More video material has been uploaded to YouTube in the past six months than has ever been aired on all major networks combined, according to cultural anthropologist Michael Wesch. About 88 percent is new and original content, most of which has been created by people formerly known as “the audience.”
Wesch will discuss the three-year-old video-sharing Web site in a lecture titled “The Anthropology of YouTube” at 4 p.m. on Monday, June 23
, in the Montpelier Room on the sixth floor of the Library of Congress’ James Madison Building, 101 Independence Ave. S.E., Washington, D.C.
Sponsored by the Library’s John W. Kluge Center, the event is free and open to the public; no tickets or reservations are required. The lecture will be available at a later date as a webcast at www.loc.gov/today/cyberlc/
This is the third lecture in a series titled “Digital Natives,” referring to the generation that has been raised with the computer as a natural part of their lives, especially the young people who are currently in schools and colleges today. The series seeks to understand the practices and culture of the digital natives, the cultural implications of their phenomenon and the implications for education to schools, universities and libraries.
According to Wesch, it took tens of thousands of years for writing to emerge after humans spoke their first words. It took thousands more before the printing press appeared and a few hundred again before the telegraph did. Today a new medium of communication emerges every time somebody creates a new web application. “A Flickr here, a Twitter there, and a new way of relating to others emerges,” Wesch said. “New types of conversation, argumentation and collaborations are realized.”
Enter YouTube, which is not just a technology. “It’s a social space built around video communication that is searchable, taggable and mashable,” Wesch said. “It is a space where identities, values and ideas are produced, reproduced, challenged and negotiated in new ways.”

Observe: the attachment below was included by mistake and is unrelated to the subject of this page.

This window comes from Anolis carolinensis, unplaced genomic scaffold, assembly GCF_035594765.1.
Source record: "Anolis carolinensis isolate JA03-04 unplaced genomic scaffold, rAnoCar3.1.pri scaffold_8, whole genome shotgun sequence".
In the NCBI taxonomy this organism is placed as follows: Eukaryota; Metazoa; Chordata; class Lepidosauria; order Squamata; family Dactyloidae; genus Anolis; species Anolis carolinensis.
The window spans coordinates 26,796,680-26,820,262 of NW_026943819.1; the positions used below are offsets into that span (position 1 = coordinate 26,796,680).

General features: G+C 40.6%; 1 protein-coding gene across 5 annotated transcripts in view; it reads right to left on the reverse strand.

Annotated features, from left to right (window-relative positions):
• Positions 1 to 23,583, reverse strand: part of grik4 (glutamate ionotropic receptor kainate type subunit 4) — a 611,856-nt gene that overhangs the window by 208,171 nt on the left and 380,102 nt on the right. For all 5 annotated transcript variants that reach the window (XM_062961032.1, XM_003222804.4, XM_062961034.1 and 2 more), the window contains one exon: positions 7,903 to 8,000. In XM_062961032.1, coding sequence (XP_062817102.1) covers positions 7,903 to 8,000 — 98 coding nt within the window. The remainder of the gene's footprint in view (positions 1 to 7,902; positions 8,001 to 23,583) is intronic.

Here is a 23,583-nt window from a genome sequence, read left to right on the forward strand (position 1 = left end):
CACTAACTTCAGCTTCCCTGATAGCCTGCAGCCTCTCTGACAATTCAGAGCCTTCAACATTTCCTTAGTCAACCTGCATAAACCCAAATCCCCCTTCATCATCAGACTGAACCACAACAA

In his presentation, Wesch will discuss the research of his Digital Ethnography research team at Kansas State University into the cultural aspects of YouTube. Wesch is a cultural anthropologist at Kansas State, exploring the impact of new media on human interaction. He has won several awards for his work, including a Wired Magazine Rave Award and the John Culkin Award for Outstanding Praxis in Media Ecology.
The moderators and coordinators for the “Digital Natives” series are Deanna Marcum, associate librarian for Library Services at the Library of Congress, and Derrick deKerckhove, holder of the Harissios Papamarkou Chair in Education at the Kluge Center. Marc Prensky, who is credited with creating the term “digital native” will act as respondent. The final program in the series will take place on Monday, June 30, when Douglas Rushkoff, author of “ScreenAgers: Lessons in Chaos from Digital Kids,” gives a talk titled “Open Source Reality.”
The Papamarkou Chair in Education was established at the Library of Congress by a gift from Alexander Papamarkou (1930-1998), an investment banker who was generous in his support of the arts, education and medicine, in honor of his grandfather, a Greek educator. Holders of the Papamarkou Chair focus their research on the Library’s role in education and examine the impact of education on individuals and society.
Through a generous endowment from John W. Kluge, the Library of Congress established the Kluge Center in 2000 to bring together the world’s best thinkers to stimulate and energize one another to distill wisdom from the Library’s rich resources and to interact with policymakers in Washington. Please visit www.loc.gov/kluge/